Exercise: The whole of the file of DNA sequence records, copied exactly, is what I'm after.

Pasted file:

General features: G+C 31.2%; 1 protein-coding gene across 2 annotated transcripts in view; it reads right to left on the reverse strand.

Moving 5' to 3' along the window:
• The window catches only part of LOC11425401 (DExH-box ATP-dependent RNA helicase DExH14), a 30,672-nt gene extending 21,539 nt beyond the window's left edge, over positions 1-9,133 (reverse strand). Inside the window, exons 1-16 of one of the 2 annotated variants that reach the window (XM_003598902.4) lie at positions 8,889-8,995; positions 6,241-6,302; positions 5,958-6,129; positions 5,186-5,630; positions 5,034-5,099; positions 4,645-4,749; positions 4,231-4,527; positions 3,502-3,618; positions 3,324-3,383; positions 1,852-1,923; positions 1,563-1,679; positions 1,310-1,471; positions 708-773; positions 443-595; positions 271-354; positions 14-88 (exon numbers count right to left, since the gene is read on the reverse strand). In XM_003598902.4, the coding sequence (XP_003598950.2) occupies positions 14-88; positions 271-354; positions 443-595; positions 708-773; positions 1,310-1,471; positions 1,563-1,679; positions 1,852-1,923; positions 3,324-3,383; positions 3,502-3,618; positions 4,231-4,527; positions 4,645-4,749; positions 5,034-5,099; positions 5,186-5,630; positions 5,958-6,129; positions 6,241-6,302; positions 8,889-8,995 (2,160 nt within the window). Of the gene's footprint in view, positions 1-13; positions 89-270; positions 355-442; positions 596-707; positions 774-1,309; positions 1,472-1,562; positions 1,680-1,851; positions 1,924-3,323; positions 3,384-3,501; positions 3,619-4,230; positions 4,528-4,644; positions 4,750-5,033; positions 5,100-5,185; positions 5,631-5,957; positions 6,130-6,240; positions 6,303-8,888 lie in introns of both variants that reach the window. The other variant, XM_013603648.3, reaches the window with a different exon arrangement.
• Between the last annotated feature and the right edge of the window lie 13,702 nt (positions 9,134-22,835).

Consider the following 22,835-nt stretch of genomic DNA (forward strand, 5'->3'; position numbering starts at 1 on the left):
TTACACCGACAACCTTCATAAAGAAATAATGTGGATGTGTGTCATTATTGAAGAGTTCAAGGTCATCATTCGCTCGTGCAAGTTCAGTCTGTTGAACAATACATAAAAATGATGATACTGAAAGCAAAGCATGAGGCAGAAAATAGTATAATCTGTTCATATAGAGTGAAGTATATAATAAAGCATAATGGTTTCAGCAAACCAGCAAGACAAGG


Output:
General features: G+C 31.2%; 1 protein-coding gene across 2 annotated transcripts in view; it reads right to left on the reverse strand.

Moving 5' to 3' along the window:
• The window catches only part of LOC11425401 (DExH-box ATP-dependent RNA helicase DExH14), a 30,672-nt gene extending 21,539 nt beyond the window's left edge, over positions 1-9,133 (reverse strand). Inside the window, exons 1-16 of one of the 2 annotated variants that reach the window (XM_003598902.4) lie at positions 8,889-8,995; positions 6,241-6,302; positions 5,958-6,129; positions 5,186-5,630; positions 5,034-5,099; positions 4,645-4,749; positions 4,231-4,527; positions 3,502-3,618; positions 3,324-3,383; positions 1,852-1,923; positions 1,563-1,679; positions 1,310-1,471; positions 708-773; positions 443-595; positions 271-354; positions 14-88 (exon numbers count right to left, since the gene is read on the reverse strand). In XM_003598902.4, the coding sequence (XP_003598950.2) occupies positions 14-88; positions 271-354; positions 443-595; positions 708-773; positions 1,310-1,471; positions 1,563-1,679; positions 1,852-1,923; positions 3,324-3,383; positions 3,502-3,618; positions 4,231-4,527; positions 4,645-4,749; positions 5,034-5,099; positions 5,186-5,630; positions 5,958-6,129; positions 6,241-6,302; positions 8,889-8,995 (2,160 nt within the window). Of the gene's footprint in view, positions 1-13; positions 89-270; positions 355-442; positions 596-707; positions 774-1,309; positions 1,472-1,562; positions 1,680-1,851; positions 1,924-3,323; positions 3,384-3,501; positions 3,619-4,230; positions 4,528-4,644; positions 4,750-5,033; positions 5,100-5,185; positions 5,631-5,957; positions 6,130-6,240; positions 6,303-8,888 lie in introns of both variants that reach the window. The other variant, XM_013603648.3, reaches the window with a different exon arrangement.
• Between the last annotated feature and the right edge of the window lie 13,702 nt (positions 9,134-22,835).

Consider the following 22,835-nt stretch of genomic DNA (forward strand, 5'->3'; position numbering starts at 1 on the left):
TTACACCGACAACCTTCATAAAGAAATAATGTGGATGTGTGTCATTATTGAAGAGTTCAAGGTCATCATTCGCTCGTGCAAGTTCAGTCTGTTGAACAATACATAAAAATGATGATACTGAAAGCAAAGCATGAGGCAGAAAATAGTATAATCTGTTCATATAGAGTGAAGTATATAATAAAGCATAATGGTTTCAGCAAACCAGCAAGACAAGG